Editorials

Safety doesn’t require ethnic profiling

The recent attacks in Paris and the State Department worldwide travel alert have raised security awareness at places like Charlotte Douglas International Airport, above.
The recent attacks in Paris and the State Department worldwide travel alert have raised security awareness at places like Charlotte Douglas International Airport, above. dhinshaw@charlotteobserver.com

As you gather around the table for Thanksgiving dinner, take a moment to give thanks for the loved ones who made it safe and sound. Because, chances are, getting there was quite a nerve-wracking journey.

The attacks in Paris have put everyone on edge, as has alarmist talk from politicians on both sides of the aisle about terrorists posing as Syrian refugees. The nation’s airports and roads are more crowded than any week since the recession. And to make matters worse, the State Department has issued a months-long, worldwide travel alert for all Americans.

In times like these, it’s easy to close ranks around our loved ones to ensure their safety – to blindly give in to fears about our own well-being instead of digging deep to find our selfless, clear-eyed selves. That’s why President Barack Obama sought to reassure Americans on Wednesday, telling them there is no credible terror threat right now.

Two Southwest Airlines flights were delayed last week over incidents that smack of ethnic profiling.

Unfortunately, he had good reason. Two Southwest Airlines flights were delayed last week over incidents that, despite the airline’s assertions about being business as usual, smack of ethnic profiling.

In one case, two Palestinian men were told they couldn’t board in Chicago because a passenger overheard them speaking in Arabic and was afraid to fly with them. The men were eventually allowed on the plane, but passengers remained wary.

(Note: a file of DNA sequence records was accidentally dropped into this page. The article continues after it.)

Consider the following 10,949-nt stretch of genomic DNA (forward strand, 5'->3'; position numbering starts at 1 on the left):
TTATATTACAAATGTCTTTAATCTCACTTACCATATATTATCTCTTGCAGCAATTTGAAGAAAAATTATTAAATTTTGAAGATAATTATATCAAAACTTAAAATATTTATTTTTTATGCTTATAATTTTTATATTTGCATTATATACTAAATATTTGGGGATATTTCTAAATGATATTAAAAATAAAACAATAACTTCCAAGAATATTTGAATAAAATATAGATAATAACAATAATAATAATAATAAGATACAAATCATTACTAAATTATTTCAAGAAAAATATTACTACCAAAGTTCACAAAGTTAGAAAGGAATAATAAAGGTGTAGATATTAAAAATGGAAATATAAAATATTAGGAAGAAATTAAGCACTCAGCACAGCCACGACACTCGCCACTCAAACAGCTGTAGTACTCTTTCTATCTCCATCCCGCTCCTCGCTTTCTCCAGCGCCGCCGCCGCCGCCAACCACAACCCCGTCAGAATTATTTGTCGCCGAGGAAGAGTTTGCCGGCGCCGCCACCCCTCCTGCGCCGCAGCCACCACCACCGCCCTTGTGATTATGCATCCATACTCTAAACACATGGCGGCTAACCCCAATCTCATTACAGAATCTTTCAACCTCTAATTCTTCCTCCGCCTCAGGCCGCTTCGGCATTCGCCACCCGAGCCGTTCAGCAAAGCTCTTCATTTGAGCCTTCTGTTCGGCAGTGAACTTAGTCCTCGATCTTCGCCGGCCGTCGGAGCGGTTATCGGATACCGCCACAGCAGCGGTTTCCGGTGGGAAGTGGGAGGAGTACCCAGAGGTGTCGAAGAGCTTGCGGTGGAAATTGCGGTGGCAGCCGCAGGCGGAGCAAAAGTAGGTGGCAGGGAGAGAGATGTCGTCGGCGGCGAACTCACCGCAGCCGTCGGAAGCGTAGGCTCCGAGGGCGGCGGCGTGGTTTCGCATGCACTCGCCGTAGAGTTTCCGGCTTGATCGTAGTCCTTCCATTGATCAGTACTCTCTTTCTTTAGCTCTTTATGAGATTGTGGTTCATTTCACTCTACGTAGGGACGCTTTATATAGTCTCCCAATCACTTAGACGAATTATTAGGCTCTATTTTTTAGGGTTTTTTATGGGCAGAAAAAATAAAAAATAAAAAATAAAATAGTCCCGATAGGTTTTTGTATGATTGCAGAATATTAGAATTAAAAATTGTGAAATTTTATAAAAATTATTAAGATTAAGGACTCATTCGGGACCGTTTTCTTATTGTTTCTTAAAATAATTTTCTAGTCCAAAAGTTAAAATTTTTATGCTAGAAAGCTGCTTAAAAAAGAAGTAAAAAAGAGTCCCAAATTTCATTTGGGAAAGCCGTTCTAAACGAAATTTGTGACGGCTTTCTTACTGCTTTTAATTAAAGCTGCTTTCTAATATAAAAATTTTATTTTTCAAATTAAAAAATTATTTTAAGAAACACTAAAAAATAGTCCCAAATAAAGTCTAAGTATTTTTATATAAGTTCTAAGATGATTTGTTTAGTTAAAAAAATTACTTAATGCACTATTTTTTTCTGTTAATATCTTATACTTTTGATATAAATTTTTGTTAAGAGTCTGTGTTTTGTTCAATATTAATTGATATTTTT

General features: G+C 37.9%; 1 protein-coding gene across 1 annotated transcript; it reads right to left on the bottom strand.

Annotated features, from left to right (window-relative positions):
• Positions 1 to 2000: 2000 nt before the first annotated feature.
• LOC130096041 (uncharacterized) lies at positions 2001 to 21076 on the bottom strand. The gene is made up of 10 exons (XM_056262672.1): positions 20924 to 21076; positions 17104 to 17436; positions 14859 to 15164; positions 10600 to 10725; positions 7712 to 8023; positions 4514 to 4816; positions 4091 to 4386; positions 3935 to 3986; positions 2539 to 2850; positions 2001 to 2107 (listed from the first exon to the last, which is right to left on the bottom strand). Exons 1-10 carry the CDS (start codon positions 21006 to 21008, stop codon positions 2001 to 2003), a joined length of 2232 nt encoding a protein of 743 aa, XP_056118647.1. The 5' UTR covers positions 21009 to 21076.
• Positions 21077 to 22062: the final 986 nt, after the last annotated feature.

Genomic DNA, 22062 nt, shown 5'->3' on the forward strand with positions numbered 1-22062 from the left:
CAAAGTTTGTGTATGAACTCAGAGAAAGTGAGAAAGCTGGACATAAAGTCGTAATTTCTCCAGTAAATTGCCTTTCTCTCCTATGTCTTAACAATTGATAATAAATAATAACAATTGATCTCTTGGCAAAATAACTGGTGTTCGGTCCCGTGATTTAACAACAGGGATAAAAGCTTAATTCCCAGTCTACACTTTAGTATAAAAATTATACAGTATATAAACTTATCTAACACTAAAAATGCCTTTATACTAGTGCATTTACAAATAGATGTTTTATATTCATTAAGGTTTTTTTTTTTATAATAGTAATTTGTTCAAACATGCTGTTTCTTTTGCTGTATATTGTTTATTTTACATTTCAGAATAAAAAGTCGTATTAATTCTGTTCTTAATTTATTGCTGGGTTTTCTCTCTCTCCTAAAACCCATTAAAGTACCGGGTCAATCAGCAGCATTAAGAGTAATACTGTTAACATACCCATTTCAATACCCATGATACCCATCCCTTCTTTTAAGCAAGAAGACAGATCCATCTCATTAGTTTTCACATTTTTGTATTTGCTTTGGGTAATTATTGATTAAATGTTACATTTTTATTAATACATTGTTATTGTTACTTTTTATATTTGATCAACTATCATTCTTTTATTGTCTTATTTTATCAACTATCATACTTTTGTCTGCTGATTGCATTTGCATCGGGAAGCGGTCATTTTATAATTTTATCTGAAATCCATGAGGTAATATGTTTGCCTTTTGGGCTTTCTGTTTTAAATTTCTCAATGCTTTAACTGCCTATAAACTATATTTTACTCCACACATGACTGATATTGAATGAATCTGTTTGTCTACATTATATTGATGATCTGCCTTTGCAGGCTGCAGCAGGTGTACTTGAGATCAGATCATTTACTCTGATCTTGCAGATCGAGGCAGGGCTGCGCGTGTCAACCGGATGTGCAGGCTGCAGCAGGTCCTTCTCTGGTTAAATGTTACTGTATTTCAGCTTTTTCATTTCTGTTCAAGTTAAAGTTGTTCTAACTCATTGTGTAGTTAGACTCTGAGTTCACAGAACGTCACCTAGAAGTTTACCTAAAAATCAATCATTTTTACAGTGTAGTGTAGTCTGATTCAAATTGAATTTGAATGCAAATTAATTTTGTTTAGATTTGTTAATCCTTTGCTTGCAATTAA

In the other case, six men of Middle Eastern descent were removed from a flight, again in Chicago, because they were asking other passengers to switch seats with them so they could all sit together. Those men were put on a later flight.

Admonitions aside, this kind of scenario is likely to play out again and again over the holiday season as nervous Americans heed calls from the Transportation Security Administration to – as a spokesman told The Sacramento Bee’s Tony Bizjak – keep their eyes open for anything “out of the ordinary” and report it.

We get it. No one wants to be a victim of terrorism. No one wants to see what happened in Paris or in Mali or in Beirut happen here. But our national character demands more of Americans than to surrender to fear. We’re better than that, as a people. On this day, that’s a reason to be thankful, too.

At our best, Americans know better than to single out people based on their ethnicity and not their actions. We know it because of the scores of innocent American Muslims who got harassed – or worse – in the months after 9/11 and because of the families, many of them in Sacramento, who still bear the scars of Japanese internment camps during World War II.

Let’s conduct ourselves in way that we can be thankful for next year.

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